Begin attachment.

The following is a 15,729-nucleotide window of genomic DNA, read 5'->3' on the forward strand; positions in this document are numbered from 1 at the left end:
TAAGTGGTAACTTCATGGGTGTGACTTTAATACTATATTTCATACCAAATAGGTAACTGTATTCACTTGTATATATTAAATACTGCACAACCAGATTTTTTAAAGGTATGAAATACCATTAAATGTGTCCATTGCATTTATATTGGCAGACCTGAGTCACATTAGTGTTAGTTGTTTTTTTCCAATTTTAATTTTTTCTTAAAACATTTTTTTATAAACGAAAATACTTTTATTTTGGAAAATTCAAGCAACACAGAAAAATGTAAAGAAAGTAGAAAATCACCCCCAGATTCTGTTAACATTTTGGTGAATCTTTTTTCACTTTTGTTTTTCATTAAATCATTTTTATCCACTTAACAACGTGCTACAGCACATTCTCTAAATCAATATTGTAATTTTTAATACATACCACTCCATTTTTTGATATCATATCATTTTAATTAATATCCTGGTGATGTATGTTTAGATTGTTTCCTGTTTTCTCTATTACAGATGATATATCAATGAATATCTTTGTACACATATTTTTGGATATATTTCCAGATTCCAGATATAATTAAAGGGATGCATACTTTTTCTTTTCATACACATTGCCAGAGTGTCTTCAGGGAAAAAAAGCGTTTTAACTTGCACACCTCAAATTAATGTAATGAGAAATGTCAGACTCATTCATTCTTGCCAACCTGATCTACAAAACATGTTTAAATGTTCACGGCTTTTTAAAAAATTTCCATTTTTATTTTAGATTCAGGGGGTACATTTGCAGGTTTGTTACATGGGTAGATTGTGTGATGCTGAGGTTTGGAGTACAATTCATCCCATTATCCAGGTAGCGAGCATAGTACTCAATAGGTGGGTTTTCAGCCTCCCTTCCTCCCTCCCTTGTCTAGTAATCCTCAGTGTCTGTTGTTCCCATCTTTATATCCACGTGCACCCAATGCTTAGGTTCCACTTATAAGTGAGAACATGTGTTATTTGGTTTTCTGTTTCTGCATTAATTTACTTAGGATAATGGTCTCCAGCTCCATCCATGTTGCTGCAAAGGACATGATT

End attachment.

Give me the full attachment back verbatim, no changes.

The following is a 15,729-nucleotide window of genomic DNA, read 5'->3' on the forward strand; positions in this document are numbered from 1 at the left end:
TAAGTGGTAACTTCATGGGTGTGACTTTAATACTATATTTCATACCAAATAGGTAACTGTATTCACTTGTATATATTAAATACTGCACAACCAGATTTTTTAAAGGTATGAAATACCATTAAATGTGTCCATTGCATTTATATTGGCAGACCTGAGTCACATTAGTGTTAGTTGTTTTTTTCCAATTTTAATTTTTTCTTAAAACATTTTTTTATAAACGAAAATACTTTTATTTTGGAAAATTCAAGCAACACAGAAAAATGTAAAGAAAGTAGAAAATCACCCCCAGATTCTGTTAACATTTTGGTGAATCTTTTTTCACTTTTGTTTTTCATTAAATCATTTTTATCCACTTAACAACGTGCTACAGCACATTCTCTAAATCAATATTGTAATTTTTAATACATACCACTCCATTTTTTGATATCATATCATTTTAATTAATATCCTGGTGATGTATGTTTAGATTGTTTCCTGTTTTCTCTATTACAGATGATATATCAATGAATATCTTTGTACACATATTTTTGGATATATTTCCAGATTCCAGATATAATTAAAGGGATGCATACTTTTTCTTTTCATACACATTGCCAGAGTGTCTTCAGGGAAAAAAAGCGTTTTAACTTGCACACCTCAAATTAATGTAATGAGAAATGTCAGACTCATTCATTCTTGCCAACCTGATCTACAAAACATGTTTAAATGTTCACGGCTTTTTAAAAAATTTCCATTTTTATTTTAGATTCAGGGGGTACATTTGCAGGTTTGTTACATGGGTAGATTGTGTGATGCTGAGGTTTGGAGTACAATTCATCCCATTATCCAGGTAGCGAGCATAGTACTCAATAGGTGGGTTTTCAGCCTCCCTTCCTCCCTCCCTTGTCTAGTAATCCTCAGTGTCTGTTGTTCCCATCTTTATATCCACGTGCACCCAATGCTTAGGTTCCACTTATAAGTGAGAACATGTGTTATTTGGTTTTCTGTTTCTGCATTAATTTACTTAGGATAATGGTCTCCAGCTCCATCCATGTTGCTGCAAAGGACATGATT